You're on a boat in the Ganges, surrounded by the gentle sounds of the flowing river, and with a magnificent view of Varanasi's historic ghats in front of you. You stop at a ghat and watch a group of children playing stapu, the hopscotch game from your own childhood.
A new website called Recess in Varanasi recreates the nostalgia of street games like pithoo, stapoo, maram pitti (dodgeball), gilli-danda, kanche (glass marbles), kite flying and chupam chupai (hide and seek), while taking visitors on an immersive virtual tour of Varanasi's 71 ghats. Each video is accompanied by a short description of the game, its rules and regional variations.
'Recess in Varanasi'has been created by the Delhi-based user experience engineer, Tapan Babbar, who thought of the project when he visited Varanasi for the first time nearly two years ago. He came across kids playing street games on the river ghats, many of which he remembered from his own childhood. Inspired by the city's historic setting, he returned to Varanasi this February to document and digitise its massive riverfront as well as the street games.
"The first image that a person has of Varanasi is that it is old," Babbar said. "So are these games. Thus, I felt that it was a perfect place to showcase old and long lost games, and to make an attempt to revive the forgotten memories from our childhoods."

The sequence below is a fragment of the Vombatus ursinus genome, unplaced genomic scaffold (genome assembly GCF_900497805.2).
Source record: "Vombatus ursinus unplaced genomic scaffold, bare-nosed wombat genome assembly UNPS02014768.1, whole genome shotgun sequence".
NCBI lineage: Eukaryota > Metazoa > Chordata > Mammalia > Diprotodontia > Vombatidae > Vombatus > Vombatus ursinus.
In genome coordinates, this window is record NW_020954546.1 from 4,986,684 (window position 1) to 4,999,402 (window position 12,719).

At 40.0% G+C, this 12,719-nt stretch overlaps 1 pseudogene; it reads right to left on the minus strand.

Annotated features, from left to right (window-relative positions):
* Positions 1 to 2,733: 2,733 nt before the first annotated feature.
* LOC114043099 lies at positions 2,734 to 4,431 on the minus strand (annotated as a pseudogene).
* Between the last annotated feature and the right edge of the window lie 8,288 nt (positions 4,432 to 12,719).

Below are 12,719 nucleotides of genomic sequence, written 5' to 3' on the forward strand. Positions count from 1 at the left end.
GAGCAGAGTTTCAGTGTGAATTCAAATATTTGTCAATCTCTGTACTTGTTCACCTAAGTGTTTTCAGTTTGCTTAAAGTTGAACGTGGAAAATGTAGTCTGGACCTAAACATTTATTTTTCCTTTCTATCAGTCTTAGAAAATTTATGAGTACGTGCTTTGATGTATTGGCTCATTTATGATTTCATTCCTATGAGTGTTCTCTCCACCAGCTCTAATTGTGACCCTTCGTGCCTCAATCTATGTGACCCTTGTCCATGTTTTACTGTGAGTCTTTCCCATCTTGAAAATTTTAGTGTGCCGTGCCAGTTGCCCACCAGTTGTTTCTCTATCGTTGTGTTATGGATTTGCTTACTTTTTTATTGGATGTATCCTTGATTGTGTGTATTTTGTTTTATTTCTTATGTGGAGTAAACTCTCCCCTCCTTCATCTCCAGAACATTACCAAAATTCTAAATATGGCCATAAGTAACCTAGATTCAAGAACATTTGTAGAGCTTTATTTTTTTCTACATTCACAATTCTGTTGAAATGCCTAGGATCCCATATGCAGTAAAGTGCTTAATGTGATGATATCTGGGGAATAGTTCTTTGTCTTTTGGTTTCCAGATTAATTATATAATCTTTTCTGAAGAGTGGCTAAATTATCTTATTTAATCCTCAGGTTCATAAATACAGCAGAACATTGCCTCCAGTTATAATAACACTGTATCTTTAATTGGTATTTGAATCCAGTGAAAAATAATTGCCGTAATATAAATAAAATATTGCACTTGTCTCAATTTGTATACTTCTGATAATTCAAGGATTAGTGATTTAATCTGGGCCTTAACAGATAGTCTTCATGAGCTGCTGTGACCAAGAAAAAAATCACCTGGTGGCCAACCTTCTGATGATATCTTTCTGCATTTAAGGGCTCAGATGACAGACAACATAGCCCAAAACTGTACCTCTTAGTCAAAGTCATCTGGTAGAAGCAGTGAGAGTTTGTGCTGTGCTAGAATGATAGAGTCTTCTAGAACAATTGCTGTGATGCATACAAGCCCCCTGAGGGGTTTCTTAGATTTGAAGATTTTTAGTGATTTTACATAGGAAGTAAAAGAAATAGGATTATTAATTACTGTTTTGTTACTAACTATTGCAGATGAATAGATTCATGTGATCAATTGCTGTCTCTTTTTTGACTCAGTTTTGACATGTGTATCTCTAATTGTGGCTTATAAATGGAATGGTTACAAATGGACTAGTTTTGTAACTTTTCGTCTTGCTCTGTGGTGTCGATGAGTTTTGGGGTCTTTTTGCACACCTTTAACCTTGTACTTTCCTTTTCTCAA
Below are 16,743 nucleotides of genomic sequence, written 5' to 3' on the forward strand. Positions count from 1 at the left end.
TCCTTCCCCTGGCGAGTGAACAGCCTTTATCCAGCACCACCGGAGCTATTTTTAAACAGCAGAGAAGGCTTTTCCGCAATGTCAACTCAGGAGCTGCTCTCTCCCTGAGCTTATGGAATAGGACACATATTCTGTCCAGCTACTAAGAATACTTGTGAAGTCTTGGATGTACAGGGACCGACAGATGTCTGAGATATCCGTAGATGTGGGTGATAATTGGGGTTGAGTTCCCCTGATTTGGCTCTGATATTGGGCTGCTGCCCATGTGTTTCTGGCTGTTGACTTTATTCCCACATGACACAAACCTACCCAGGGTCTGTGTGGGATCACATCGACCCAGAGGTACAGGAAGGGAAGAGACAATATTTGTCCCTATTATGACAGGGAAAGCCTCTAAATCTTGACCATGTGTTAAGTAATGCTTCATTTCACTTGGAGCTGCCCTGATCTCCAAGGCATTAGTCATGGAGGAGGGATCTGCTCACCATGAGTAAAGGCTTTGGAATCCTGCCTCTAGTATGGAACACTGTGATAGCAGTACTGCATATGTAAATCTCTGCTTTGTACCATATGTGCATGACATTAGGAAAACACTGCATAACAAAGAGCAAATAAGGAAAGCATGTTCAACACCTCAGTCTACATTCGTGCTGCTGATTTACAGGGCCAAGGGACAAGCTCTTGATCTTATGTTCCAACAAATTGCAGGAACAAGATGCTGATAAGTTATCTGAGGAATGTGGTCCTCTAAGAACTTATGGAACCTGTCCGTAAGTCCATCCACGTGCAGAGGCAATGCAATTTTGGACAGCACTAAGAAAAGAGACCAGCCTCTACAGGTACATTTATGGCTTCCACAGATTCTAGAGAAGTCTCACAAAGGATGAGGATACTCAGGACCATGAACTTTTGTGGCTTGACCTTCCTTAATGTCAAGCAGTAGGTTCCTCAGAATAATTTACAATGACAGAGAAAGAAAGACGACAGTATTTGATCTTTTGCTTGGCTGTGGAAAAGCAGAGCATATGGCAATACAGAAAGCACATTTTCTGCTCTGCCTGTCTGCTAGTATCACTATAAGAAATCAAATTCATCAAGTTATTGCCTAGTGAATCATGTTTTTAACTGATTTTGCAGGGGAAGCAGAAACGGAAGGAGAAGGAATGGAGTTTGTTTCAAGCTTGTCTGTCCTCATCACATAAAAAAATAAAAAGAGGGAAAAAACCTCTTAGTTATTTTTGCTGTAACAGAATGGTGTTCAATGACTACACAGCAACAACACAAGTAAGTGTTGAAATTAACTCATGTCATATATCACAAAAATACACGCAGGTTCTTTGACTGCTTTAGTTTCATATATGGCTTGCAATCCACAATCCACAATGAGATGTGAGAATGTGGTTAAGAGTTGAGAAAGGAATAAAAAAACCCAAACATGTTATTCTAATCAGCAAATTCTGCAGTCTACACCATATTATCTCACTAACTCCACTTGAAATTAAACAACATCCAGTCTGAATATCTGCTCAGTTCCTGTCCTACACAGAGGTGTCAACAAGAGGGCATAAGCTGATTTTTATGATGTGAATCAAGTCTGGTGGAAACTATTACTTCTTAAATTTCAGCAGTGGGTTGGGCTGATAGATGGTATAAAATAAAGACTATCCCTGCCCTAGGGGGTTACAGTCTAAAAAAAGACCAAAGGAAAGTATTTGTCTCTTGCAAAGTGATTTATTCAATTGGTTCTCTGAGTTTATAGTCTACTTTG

The 27-year-old, along with some friends, spent two weeks shooting videos of children playing street games in the city's ghats, often joining in with them. "The motive was not to just shoot and leave, but to understand the way of life of the locals," Babbar told HuffPost India. "Before taking out the cameras, we interacted with the kids, inquired about their schools and subjects, shared a few jokes. After they were comfortable, we started documenting the games."
'Recess in Varanasi' includes panoramic photographs of its ghats and videos of its street games, which have been shot with a GoPro and a DSLR camera.To shoot the ghats, he hired a motor boat from Assi Ghat and travelled all the way to Raj Ghat. "As I was new to videography, many times the shots were useless and I had to shoot them again the next day, of course hoping that the kids would be playing the same game," Babbar said.